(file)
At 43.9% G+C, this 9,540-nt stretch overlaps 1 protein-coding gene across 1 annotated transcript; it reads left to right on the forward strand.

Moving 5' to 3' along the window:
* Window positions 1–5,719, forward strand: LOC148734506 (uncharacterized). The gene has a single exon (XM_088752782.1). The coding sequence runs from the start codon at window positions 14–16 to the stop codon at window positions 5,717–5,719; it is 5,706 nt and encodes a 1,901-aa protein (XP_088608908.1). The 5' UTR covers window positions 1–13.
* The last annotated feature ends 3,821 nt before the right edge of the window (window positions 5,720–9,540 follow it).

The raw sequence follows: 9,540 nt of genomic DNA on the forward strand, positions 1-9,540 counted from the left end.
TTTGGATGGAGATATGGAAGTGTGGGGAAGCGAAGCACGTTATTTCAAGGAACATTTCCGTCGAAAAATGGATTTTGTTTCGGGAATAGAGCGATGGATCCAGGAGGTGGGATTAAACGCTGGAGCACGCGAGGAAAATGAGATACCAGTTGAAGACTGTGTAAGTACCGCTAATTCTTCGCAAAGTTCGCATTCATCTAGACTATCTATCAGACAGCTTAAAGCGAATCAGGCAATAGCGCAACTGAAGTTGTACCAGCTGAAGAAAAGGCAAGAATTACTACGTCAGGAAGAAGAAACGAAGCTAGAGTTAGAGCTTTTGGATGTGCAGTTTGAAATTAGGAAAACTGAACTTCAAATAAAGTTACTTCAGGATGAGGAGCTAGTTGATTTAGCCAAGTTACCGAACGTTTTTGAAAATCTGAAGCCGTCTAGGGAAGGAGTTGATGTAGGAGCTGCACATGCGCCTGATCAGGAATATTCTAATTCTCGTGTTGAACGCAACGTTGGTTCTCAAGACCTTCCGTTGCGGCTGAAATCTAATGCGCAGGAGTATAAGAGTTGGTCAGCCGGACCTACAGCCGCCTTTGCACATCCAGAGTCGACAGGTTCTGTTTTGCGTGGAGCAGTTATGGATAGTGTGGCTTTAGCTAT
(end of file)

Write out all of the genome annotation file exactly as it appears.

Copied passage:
At 43.9% G+C, this 9,540-nt stretch overlaps 1 protein-coding gene across 1 annotated transcript; it reads left to right on the forward strand.

Moving 5' to 3' along the window:
* Window positions 1–5,719, forward strand: LOC148734506 (uncharacterized). The gene has a single exon (XM_088752782.1). The coding sequence runs from the start codon at window positions 14–16 to the stop codon at window positions 5,717–5,719; it is 5,706 nt and encodes a 1,901-aa protein (XP_088608908.1). The 5' UTR covers window positions 1–13.
* The last annotated feature ends 3,821 nt before the right edge of the window (window positions 5,720–9,540 follow it).

The raw sequence follows: 9,540 nt of genomic DNA on the forward strand, positions 1-9,540 counted from the left end.
TTTGGATGGAGATATGGAAGTGTGGGGAAGCGAAGCACGTTATTTCAAGGAACATTTCCGTCGAAAAATGGATTTTGTTTCGGGAATAGAGCGATGGATCCAGGAGGTGGGATTAAACGCTGGAGCACGCGAGGAAAATGAGATACCAGTTGAAGACTGTGTAAGTACCGCTAATTCTTCGCAAAGTTCGCATTCATCTAGACTATCTATCAGACAGCTTAAAGCGAATCAGGCAATAGCGCAACTGAAGTTGTACCAGCTGAAGAAAAGGCAAGAATTACTACGTCAGGAAGAAGAAACGAAGCTAGAGTTAGAGCTTTTGGATGTGCAGTTTGAAATTAGGAAAACTGAACTTCAAATAAAGTTACTTCAGGATGAGGAGCTAGTTGATTTAGCCAAGTTACCGAACGTTTTTGAAAATCTGAAGCCGTCTAGGGAAGGAGTTGATGTAGGAGCTGCACATGCGCCTGATCAGGAATATTCTAATTCTCGTGTTGAACGCAACGTTGGTTCTCAAGACCTTCCGTTGCGGCTGAAATCTAATGCGCAGGAGTATAAGAGTTGGTCAGCCGGACCTACAGCCGCCTTTGCACATCCAGAGTCGACAGGTTCTGTTTTGCGTGGAGCAGTTATGGATAGTGTGGCTTTAGCTAT